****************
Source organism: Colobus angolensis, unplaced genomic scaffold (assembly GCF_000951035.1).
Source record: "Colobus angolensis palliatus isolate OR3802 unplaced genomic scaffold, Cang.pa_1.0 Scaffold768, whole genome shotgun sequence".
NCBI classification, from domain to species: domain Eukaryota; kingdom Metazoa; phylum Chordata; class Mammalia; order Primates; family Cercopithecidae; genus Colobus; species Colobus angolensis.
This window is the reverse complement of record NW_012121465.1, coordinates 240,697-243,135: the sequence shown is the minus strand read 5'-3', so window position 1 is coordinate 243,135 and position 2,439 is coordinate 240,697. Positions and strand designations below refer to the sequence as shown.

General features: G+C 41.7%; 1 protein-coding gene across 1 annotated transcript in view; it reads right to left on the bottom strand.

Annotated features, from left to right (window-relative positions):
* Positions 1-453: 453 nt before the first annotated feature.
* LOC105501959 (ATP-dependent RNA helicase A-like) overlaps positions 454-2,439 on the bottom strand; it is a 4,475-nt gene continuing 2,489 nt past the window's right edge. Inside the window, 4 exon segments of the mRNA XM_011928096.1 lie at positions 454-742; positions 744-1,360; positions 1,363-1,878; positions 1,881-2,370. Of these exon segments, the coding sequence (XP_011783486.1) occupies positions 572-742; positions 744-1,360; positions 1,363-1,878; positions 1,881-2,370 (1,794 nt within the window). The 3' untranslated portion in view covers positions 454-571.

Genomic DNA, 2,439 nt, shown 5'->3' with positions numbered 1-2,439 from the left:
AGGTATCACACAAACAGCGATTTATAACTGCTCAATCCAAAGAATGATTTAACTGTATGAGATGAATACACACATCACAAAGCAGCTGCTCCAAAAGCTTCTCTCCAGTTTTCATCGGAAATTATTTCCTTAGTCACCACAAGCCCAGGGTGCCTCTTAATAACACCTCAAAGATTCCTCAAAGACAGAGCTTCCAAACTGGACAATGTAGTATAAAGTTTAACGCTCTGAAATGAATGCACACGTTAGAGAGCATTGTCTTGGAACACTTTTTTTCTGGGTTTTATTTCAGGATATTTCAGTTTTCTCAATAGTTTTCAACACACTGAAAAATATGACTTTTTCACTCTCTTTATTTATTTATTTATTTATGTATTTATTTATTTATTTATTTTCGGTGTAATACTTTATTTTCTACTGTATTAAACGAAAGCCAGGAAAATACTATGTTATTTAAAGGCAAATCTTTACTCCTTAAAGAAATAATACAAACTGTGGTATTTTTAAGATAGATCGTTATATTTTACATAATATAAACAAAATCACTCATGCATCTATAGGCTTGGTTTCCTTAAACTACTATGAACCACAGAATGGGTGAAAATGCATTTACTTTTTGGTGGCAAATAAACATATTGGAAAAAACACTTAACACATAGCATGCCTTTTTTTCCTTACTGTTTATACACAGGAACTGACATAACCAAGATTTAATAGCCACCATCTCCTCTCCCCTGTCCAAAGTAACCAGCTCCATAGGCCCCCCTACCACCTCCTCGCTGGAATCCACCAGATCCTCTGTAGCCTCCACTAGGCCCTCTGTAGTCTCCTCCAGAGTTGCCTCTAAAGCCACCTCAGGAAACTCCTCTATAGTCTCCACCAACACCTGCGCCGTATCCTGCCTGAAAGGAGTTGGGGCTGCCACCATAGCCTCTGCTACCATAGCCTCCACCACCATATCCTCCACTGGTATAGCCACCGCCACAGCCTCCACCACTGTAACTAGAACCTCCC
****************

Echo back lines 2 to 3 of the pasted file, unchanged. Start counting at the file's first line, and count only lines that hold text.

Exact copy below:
Source record: "Colobus angolensis palliatus isolate OR3802 unplaced genomic scaffold, Cang.pa_1.0 Scaffold768, whole genome shotgun sequence".
NCBI classification, from domain to species: domain Eukaryota; kingdom Metazoa; phylum Chordata; class Mammalia; order Primates; family Cercopithecidae; genus Colobus; species Colobus angolensis.